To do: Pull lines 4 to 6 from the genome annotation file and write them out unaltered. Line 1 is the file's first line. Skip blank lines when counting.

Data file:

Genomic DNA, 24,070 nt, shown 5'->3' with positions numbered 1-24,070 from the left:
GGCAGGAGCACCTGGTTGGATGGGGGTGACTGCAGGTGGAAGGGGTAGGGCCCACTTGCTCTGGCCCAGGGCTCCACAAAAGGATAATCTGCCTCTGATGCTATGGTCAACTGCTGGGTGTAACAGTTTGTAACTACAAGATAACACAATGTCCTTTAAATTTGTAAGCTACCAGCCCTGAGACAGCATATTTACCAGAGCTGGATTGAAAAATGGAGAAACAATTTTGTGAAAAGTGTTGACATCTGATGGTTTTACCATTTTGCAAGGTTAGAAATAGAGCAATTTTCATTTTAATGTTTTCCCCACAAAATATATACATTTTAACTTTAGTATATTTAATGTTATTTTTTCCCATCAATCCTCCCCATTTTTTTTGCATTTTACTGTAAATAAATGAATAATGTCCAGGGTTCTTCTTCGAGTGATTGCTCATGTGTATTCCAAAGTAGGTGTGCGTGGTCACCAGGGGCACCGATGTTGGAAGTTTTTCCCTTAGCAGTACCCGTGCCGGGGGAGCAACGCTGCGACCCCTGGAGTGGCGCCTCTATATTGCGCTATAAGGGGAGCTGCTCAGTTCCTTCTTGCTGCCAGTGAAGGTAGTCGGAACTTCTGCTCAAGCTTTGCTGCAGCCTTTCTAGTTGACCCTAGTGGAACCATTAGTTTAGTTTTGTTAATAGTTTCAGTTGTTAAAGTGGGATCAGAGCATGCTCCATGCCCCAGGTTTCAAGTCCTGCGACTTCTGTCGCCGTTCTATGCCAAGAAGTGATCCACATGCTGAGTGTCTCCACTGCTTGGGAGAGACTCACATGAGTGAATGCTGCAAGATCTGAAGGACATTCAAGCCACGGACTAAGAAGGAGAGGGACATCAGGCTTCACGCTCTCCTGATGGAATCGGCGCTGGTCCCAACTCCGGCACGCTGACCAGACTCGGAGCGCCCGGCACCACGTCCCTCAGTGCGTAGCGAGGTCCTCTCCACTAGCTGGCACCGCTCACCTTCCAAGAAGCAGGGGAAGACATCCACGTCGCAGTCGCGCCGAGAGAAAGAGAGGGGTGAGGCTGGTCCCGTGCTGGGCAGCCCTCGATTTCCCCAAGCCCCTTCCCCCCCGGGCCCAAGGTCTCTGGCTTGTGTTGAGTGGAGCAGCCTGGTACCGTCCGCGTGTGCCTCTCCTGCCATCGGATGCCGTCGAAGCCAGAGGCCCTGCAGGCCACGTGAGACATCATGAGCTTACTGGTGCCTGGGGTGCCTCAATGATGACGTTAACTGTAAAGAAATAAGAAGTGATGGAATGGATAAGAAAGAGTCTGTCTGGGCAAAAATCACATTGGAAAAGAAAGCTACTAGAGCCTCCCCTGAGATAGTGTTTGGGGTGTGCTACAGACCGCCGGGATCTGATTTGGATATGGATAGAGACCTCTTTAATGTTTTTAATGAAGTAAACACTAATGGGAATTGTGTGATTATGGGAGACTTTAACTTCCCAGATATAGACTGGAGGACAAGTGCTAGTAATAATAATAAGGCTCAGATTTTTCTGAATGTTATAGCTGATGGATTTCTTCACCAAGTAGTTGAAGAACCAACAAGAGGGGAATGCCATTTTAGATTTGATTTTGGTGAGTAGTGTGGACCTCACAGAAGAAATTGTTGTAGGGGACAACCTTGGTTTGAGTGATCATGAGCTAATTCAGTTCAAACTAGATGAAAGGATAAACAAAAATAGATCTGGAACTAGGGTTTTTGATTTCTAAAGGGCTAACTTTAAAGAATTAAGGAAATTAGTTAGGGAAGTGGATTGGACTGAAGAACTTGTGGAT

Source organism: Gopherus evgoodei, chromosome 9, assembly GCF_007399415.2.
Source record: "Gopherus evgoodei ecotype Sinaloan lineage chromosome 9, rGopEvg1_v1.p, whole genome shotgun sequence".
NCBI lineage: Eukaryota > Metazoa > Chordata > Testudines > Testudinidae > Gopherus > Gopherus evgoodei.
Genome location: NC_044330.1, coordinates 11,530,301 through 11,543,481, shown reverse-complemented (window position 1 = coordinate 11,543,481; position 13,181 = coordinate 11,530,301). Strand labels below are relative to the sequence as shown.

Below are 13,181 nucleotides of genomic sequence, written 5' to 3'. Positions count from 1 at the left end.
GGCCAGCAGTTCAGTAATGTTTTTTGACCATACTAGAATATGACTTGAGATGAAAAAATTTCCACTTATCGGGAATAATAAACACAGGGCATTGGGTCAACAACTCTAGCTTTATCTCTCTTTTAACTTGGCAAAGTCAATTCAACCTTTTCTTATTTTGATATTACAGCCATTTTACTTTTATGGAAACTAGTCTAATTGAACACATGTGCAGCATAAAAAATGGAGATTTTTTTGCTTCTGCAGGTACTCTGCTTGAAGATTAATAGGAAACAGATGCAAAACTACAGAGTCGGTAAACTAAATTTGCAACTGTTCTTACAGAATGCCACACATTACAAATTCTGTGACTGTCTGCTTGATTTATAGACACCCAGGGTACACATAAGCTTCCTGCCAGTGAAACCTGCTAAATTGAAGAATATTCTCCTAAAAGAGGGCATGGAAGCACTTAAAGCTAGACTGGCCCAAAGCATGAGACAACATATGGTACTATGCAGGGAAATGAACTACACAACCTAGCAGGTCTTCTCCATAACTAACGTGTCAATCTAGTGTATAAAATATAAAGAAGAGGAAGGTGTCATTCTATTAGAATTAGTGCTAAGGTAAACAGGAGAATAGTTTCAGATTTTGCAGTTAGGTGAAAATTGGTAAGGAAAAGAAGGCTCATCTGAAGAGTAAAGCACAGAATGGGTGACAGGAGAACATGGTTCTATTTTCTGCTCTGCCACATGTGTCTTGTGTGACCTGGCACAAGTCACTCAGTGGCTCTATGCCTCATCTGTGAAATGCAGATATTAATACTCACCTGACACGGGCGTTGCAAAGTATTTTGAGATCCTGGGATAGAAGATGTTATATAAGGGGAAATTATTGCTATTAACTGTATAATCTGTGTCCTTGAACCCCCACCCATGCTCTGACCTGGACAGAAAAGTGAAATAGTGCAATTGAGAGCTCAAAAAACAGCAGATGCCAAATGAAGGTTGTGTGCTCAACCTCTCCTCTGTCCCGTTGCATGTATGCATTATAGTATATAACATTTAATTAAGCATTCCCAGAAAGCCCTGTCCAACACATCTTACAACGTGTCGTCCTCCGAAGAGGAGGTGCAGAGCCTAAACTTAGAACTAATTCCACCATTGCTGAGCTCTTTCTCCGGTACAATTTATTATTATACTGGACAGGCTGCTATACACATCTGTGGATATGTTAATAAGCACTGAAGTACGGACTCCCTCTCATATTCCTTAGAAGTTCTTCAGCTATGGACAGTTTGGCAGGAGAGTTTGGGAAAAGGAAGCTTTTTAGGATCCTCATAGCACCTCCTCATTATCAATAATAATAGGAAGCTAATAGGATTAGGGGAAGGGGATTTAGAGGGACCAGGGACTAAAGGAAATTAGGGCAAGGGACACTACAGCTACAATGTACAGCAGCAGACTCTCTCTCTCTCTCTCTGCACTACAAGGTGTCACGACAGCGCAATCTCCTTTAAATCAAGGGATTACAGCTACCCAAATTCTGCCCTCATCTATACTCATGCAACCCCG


Source record: "Gopherus evgoodei ecotype Sinaloan lineage chromosome 9, rGopEvg1_v1.p, whole genome shotgun sequence".
NCBI lineage: Eukaryota > Metazoa > Chordata > Testudines > Testudinidae > Gopherus > Gopherus evgoodei.
Genome location: NC_044330.1, coordinates 11,530,301 through 11,543,481, shown reverse-complemented (window position 1 = coordinate 11,543,481; position 13,181 = coordinate 11,530,301). Strand labels below are relative to the sequence as shown.